Tomorrow is The Epiphany in the Christian calendar. It is celebrated twelve days after Christmas. Epiphany literally means ‘revealing‘. In the Christmas season of Advent, we prepare ourselves for the coming of God’s glorious light into the world – His Son Jesus. In John 1:18 we read these words: “No one has ever seen God, but the one and only Son, who is Himself God and in closest relationship with the Father, has made Him known.” But God did not just want to send His light into the world to be hidden in a cave.
The Gentile Magi Experience the Epiphany of God
God wanted to manifest that light, that is, make Jesus known, to people who were living in spiritual darkness. This is why the Church has historically celebrated The Epiphany right after Advent season. It shouldn’t surprise us that the visit to the Christ child by the Magi, Gentile wise men from the East, is one of the classic passages (Mathew 2:1-12) preached on Epiphany Sunday. God was giving us an early heads up that His Son would be the Light of the world for all peoples. The Jewish Messiah would not just be a tribal King of Israel, but He would be the messianic King of both Jews and Gentiles.
Experiencing an epiphany or visitation of God can be exhilarating and many people desire to encounter the divine presence. But to have a genuine and personal experience of God requires a cost as well. The Lord took the initiative in His grace by revealing the guiding star to the wise men. But the Magi had to willingly respond to God’s revelation by embarking on a risky and weeks-long journey across dangerous deserts to get to Jerusalem.
They then had to humble themselves and ask the leadership in Jerusalem for further light. They received it from King Herod through the Jewish chief priests and scribes. In following the star, the Magi followed the revelation from the Book of Nature which sent them to Jerusalem. Now through the the Book of the Jewish Scriptures they are given the prophesied birth place of the Jewish Messianic King, Bethlehem.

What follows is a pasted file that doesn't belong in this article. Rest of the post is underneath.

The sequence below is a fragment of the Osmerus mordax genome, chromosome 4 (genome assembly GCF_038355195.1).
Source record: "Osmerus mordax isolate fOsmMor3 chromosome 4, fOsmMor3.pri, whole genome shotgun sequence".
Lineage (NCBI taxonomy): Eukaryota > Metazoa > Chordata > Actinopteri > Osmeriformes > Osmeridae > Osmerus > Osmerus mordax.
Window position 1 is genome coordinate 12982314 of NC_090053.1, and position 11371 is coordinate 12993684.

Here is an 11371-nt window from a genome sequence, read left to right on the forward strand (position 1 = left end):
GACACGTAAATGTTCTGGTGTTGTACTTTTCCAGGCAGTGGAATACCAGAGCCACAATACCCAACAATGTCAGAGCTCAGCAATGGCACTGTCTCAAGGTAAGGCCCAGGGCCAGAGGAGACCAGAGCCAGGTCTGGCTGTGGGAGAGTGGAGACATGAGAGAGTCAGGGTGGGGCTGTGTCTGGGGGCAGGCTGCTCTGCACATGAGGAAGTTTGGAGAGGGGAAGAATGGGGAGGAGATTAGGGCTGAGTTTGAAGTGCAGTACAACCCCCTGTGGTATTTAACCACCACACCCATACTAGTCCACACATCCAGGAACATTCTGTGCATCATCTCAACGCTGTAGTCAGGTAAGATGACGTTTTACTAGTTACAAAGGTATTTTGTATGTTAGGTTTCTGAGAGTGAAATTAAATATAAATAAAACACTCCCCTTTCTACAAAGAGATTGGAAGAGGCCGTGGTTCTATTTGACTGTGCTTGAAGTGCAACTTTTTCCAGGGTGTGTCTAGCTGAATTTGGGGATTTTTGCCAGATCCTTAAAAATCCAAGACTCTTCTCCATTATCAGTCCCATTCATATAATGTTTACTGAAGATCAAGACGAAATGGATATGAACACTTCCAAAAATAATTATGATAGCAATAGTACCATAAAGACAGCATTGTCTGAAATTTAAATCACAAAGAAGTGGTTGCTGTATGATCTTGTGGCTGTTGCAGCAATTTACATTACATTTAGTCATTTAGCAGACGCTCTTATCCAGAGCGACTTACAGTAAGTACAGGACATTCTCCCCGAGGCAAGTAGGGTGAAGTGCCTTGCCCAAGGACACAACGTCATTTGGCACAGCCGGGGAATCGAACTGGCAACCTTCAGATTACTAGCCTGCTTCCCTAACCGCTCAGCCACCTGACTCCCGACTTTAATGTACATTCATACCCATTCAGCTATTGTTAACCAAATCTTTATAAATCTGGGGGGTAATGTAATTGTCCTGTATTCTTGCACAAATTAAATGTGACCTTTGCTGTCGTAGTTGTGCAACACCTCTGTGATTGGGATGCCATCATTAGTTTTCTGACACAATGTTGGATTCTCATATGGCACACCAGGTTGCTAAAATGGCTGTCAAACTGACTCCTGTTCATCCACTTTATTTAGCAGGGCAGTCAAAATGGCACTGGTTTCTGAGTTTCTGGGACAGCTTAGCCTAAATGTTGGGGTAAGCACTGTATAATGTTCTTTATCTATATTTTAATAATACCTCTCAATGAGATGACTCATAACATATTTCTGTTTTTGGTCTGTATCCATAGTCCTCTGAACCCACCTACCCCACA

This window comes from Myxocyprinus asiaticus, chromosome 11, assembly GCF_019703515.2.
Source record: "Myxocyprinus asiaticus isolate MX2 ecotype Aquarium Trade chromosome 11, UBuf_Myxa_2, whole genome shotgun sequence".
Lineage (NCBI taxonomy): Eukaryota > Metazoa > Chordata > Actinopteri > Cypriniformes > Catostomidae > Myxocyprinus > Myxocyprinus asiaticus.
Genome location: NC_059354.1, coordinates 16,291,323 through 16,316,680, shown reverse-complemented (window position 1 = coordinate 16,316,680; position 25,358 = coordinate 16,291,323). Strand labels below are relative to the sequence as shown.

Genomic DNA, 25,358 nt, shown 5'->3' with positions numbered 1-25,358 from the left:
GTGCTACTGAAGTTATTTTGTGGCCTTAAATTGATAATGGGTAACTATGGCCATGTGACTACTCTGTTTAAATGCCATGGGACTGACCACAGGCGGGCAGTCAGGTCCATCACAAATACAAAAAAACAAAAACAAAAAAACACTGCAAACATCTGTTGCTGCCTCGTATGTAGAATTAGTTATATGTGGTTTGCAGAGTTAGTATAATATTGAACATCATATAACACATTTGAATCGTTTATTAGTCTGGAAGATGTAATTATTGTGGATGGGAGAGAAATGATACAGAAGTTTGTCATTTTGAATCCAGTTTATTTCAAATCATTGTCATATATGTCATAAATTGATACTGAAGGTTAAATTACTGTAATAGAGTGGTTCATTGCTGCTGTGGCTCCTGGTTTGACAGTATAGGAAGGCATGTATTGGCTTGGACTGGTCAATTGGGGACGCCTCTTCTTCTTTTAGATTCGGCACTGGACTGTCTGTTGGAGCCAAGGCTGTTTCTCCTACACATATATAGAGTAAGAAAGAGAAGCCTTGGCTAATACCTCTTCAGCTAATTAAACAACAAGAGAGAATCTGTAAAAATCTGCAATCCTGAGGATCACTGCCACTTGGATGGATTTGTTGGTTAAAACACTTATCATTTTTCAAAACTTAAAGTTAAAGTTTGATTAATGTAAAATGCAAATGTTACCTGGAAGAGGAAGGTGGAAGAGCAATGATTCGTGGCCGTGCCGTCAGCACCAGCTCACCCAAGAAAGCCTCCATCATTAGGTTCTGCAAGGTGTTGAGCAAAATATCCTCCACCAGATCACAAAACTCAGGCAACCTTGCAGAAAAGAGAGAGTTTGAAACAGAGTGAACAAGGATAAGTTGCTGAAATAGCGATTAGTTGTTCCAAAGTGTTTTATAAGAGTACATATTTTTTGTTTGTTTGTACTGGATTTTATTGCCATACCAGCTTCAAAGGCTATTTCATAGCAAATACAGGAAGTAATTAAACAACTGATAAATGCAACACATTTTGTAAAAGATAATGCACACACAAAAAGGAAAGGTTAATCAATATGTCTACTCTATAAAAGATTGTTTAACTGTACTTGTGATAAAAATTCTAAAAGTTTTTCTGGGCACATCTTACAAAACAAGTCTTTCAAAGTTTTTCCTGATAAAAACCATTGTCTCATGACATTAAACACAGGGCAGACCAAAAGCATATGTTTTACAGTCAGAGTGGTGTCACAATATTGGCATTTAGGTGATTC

Again the Gentile Magi respond in faith and obedience to God’s revelation and continue their risky journey. They do not realize that their desire to worship the long-expected Messiah could cost them their lives. King Herod killed 3 of his sons and his favorite wife, Mariamne, who he thought were trying to usurp his throne. He was a paranoid and brutal leader.
After following the light of nature and the light of the Jewish Scriptures, the Magi finally encounter the Light of the world, the Christ Child (Mathew 2:11). They responded by bowing down and worshiping Jesus and gave Him costly gifts of gold, frankincense and myrrh. These costly presents probably financed Joseph and Mary’s trip to Egypt, in which they escaped the murderous clutches of Herod.
We Can Experience Life-Changing Epiphanies of God
The Magi had the exhilarating and wonderful experience of encountering God incarnate when He was a babe in the arms of Mary. But it was a costly and risky journey that led to this glorious epiphany of God in their lives. In the same way, for us to experience and encounter the very presence of God in our lives will involve costly faith and obedience. Worship that doesn’t cost us something, to repeat the words of King David (2 Samuel 24:24), is not really worship at all. And without worshipful attitudes and actions, we cannot experience the revealing presence or epiphany of God.
These worshipful attitudes and actions may include stuff that we don’t normally associate with worship. It could be the costly forgiveness of a Christian brother or sister who has deeply hurt us. A church filled with people who have merciful and forgiving attitudes is a place where God’s presence can strongly take root and be experienced by that congregation. Epiphanies of God will abound in such a place. Epiphanies of God will disappear when people take easy offense and are characterized by resentful attitudes.
Deepening our relationship with God will cost us something. It means investing our time, talent and treasure in a Christian community of faith. These kinds of actions and faith form Christ in us and open the way for us to experience more and more of God’s light and grace. It is well worth the cost. They produce life change that is both real and long lasting. It produces fruit in our lives that blesses God, others and ourselves.
QOTD: Are you willing to pay the cost of having a genuine and ongoing experience of God that is life-changing?